Tag Archives: activism and politics

Why I Will Always Support The LGBT Community

 

When I was a high school student I had a penchant for falling in love with gay men. Nobody was really “out’ when I was a student so in all fairness I didn’t know they were gay. I don’t even know if they knew they were gay (they probably knew, but just didn’t want to talk about it and I can’t blame them one bit. Things were different back then). I only know they are gay now because as adults they have come out.

 

1989

I’m telling you this so you will understand that I had pretty low self-esteem in the dating department as a high school student. Falling for gay men as a heterosexual woman means you get turned down a lot. That’s why when one of my old high school buddies, one of those gay men I had a crush on, recently told me he thought I looked beautiful in one of my Facebook pictures I was really happy. It was kind of validating that he thought I was attractive for a couple of reasons. It redeemed my inner high school student’s self worth. It seemed really honest because it was spontaneous and I knew he wasn’t hitting on me. Also, it reminded me of why I had a crush on him so many, many, many years ago. He’s an amazing human being. He is kind, funny, generous and smart. He’s the kind of person you instantly adore. He smiles more than anyone I have ever met and he gives the best compliments. When we were in Jr. high school and I asked him to dance with me at the 8th grade dance he said yes. It was towards the end of the night and I was sweaty from dancing for three hours straight and my curly (frizzy) hair was sticking out in every direction. He smiled and said, “Your hair is very big tonight.” I know, it sounds goofy, but he was always looking for the good in things and big hair was “in” back then so I was really happy with the compliment. He never mentioned that I was sweating all over the place and I will be forever grateful to him for that.

1993

I think of all of the people I have loved or do love now that are members of the LGBT community and I know in my heart that I will do everything in my power to make sure they are treated fairly and with respect. I will do anything I can to make sure they are given the same rights, choices and options that everyone else has. I will combat ignorance and hatred with my words, my pen, my vote and even with a few rocks if need be. I’m protective of the people I love.  Friends stick up for each other. It’s about equality and human decency. It’s about love and friendship. It’s about being a good person.

1990

It is comforting to know that my problems with “getting the guy” back in high school had little to do with my personality, frizzy hair, or lack of stylish clothes. I just fell in love with people because they were awesome. They didn’t want to date me, but they loved me back just the same. We were friends who laughed, told each other secrets and had our practical jokes.  In the end, that is all that really mattered. Love really does win every time. That is why I will always support the LGBT community.

 

 

I’m Still A Feminist Even After Giving Birth

I know the word “feminist” sometimes drives people a little batty. I get it. It’s sort of like throwing fire onto something already flaming out of control. People like to bicker back and forth about what it does or doesn’t mean to be a feminist. There are extremes in every direction. Still, I am a feminist. I believe in equality for all people. I believe in equal opportunities and the right to the pursuit of happiness for all people. It’s not really something I feel the need to argue about. It’s just what I think and what I believe to be a universal truth.

This hasn’t changed just because I gave birth. This hasn’t changed just because my husband and I decided that I should stay home with my daughter while she is young. This wouldn’t have changed if my husband and I decided to both work outside the home or if we decided I should work outside the home while he cared for Tiny-Small during the day. None of these things would have changed my belief in the importance of equality. My husband and I are just regular people doing our best to survive in this dog-eat-dog world and to make the hard decisions about what works best for our little family.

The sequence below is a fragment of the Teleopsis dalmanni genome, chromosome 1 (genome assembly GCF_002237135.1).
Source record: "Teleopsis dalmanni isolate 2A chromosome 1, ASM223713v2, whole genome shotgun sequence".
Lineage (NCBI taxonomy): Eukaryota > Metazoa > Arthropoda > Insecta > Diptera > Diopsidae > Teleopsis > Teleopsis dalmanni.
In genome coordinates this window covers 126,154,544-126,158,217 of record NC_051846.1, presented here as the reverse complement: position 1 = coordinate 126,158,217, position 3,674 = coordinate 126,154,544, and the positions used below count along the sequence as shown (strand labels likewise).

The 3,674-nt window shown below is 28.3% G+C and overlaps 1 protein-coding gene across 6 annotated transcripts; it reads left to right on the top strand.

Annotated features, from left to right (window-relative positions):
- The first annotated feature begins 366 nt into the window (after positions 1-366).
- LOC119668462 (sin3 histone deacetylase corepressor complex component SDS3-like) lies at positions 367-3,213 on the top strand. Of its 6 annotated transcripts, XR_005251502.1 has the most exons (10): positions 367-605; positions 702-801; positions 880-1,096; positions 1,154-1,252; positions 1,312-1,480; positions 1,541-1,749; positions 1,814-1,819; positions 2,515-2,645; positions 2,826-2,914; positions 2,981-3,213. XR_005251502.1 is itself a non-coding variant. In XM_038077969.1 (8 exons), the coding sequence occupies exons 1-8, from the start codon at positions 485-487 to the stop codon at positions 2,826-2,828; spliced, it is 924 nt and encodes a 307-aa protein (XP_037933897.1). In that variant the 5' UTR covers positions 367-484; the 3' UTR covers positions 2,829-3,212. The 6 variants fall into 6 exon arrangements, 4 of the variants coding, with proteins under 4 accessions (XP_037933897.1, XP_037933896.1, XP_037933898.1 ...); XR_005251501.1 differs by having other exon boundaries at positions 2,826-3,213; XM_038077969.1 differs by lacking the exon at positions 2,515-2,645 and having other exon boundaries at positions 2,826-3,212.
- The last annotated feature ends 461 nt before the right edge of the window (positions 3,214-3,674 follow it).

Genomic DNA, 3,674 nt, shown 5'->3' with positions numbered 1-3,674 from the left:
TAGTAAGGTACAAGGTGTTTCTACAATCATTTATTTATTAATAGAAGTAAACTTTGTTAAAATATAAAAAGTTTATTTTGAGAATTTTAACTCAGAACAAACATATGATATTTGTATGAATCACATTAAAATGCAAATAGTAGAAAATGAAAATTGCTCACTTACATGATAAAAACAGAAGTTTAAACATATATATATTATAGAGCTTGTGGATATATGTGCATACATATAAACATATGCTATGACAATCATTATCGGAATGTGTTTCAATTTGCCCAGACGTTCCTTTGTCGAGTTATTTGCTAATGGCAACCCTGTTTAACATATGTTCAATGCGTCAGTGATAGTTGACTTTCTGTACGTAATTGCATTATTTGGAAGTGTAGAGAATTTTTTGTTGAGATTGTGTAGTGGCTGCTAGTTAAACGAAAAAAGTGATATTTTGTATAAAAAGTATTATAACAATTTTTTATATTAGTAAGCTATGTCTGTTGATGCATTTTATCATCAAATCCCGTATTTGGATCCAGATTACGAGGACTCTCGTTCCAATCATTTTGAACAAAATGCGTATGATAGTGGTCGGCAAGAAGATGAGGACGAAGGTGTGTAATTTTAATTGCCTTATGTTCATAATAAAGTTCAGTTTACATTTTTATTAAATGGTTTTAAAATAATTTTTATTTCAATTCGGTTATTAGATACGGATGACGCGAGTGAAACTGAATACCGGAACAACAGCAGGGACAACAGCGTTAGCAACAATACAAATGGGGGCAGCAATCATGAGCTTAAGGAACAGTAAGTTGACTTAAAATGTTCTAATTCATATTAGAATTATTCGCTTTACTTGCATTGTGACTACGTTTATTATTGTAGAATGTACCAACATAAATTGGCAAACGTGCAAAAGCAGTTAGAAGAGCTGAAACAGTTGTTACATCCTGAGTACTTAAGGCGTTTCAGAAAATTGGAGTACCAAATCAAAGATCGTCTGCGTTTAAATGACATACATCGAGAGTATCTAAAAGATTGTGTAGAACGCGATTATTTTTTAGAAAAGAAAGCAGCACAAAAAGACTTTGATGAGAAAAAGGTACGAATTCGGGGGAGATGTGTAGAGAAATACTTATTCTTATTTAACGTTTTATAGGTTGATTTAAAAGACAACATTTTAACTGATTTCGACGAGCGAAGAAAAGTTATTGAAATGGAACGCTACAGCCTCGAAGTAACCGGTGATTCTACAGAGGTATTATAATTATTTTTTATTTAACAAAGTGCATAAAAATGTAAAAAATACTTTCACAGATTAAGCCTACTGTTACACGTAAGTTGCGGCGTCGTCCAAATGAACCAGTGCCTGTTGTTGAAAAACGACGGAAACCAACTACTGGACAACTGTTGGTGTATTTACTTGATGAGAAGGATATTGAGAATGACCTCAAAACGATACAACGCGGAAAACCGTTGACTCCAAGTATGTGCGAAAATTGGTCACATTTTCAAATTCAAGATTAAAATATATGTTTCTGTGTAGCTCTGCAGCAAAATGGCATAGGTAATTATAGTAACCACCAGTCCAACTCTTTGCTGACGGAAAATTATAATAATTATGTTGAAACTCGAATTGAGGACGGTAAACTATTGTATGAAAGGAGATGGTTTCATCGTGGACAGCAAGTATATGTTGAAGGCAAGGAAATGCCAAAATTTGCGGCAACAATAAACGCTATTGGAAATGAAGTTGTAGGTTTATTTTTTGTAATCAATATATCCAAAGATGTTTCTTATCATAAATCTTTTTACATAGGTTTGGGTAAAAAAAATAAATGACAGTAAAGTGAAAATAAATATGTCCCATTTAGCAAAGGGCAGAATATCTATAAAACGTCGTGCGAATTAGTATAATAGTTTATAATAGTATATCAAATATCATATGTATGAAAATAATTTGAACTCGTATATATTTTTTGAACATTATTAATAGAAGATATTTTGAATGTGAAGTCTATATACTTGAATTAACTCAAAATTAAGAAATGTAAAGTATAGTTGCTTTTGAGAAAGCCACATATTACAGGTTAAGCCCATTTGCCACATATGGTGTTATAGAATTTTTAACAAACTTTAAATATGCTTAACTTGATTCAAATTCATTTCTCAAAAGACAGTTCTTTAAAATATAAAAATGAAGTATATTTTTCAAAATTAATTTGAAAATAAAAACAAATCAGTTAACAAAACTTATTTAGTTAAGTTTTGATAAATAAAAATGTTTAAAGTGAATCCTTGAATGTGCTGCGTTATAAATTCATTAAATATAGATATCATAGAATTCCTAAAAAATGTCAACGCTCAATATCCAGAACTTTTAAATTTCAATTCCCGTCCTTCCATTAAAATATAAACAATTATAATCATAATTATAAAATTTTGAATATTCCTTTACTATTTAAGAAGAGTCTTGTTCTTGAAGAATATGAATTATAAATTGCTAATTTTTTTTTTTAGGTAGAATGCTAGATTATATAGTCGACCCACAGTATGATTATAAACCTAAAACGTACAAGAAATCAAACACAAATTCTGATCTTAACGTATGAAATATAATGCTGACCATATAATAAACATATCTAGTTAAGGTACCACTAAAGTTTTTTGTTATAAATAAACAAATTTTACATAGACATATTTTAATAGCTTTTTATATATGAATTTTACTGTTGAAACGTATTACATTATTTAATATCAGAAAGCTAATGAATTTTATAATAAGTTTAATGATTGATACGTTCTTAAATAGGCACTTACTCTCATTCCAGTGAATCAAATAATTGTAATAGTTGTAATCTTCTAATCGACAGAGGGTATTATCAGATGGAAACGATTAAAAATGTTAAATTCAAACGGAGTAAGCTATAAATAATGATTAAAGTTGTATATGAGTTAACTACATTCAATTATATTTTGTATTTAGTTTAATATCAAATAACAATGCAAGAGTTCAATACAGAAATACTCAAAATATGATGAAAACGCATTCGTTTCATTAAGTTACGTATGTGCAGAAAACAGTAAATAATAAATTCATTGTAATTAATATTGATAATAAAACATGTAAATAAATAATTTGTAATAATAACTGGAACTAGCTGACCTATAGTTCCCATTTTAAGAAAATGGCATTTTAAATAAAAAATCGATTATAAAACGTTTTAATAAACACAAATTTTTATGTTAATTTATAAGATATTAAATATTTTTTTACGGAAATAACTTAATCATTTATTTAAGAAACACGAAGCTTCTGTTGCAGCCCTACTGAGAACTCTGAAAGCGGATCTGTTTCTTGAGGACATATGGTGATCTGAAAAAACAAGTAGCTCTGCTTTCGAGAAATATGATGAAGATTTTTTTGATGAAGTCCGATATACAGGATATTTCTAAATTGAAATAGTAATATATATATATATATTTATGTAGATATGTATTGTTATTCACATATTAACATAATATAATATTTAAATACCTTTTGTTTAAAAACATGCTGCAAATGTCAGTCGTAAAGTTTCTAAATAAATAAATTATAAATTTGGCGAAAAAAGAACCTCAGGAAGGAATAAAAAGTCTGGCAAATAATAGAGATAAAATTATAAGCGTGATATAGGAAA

I’m feeling a little angry because I was recently listening to a feminist podcast and while answering a question from one of their listeners, the two hosts out right blasted stay-at-home moms and actually called us all brain washed by a patriarchal society. I was kind of stunned to put it mildly. The show is called Opinionated if you want to check it out. The episode I am talking about is Feminists Love Shiny Objects if you want to listen to it. I’ve never fully accepted the notion that women must become like men in order to be considered equal. On the contrary, I find the ability to actually give birth to be both a great privilege and an asset. I still look at Tiny-Small with awe and cannot believe my body actually created her. That is remarkable and she is amazing! I embrace my so called “feminine” traits as much as I embrace my so called “masculine” traits (when will we stop defining ourselves by two distinct genders when it is so obvious none of us fit neatly into either category?) When it comes to care giving I don’t think women have a monopoly on it or that men are bumbling idiots like so many TV shows like to depict them as these days. Just look at all of the parents out there, both male and female, doing their best to raise happy and healthy kids. Our genitals do not determine everything about us. They certainly do not determine what kind of parents we will be, what kind of values we will have, or what our many talents might be. I’m not brainwashed. I made a conscious, deliberate and well thought out decision to stay home with my child. My decision doesn’t make another parents decision wrong. It only means my husband and I sat down together, discussed our options, our finances, our circumstances, and our child and came to a conclusion that would work best for us and our personal situation. We’ve both made professional and personal sacrifices in order to provide our child with the kind of life we want her to have. In short, we approach life like a team and utilize each others strengths as best we can and yes, we often put our child first because we are her parents and because we love her. It’s kind of hard to feel ashamed about that.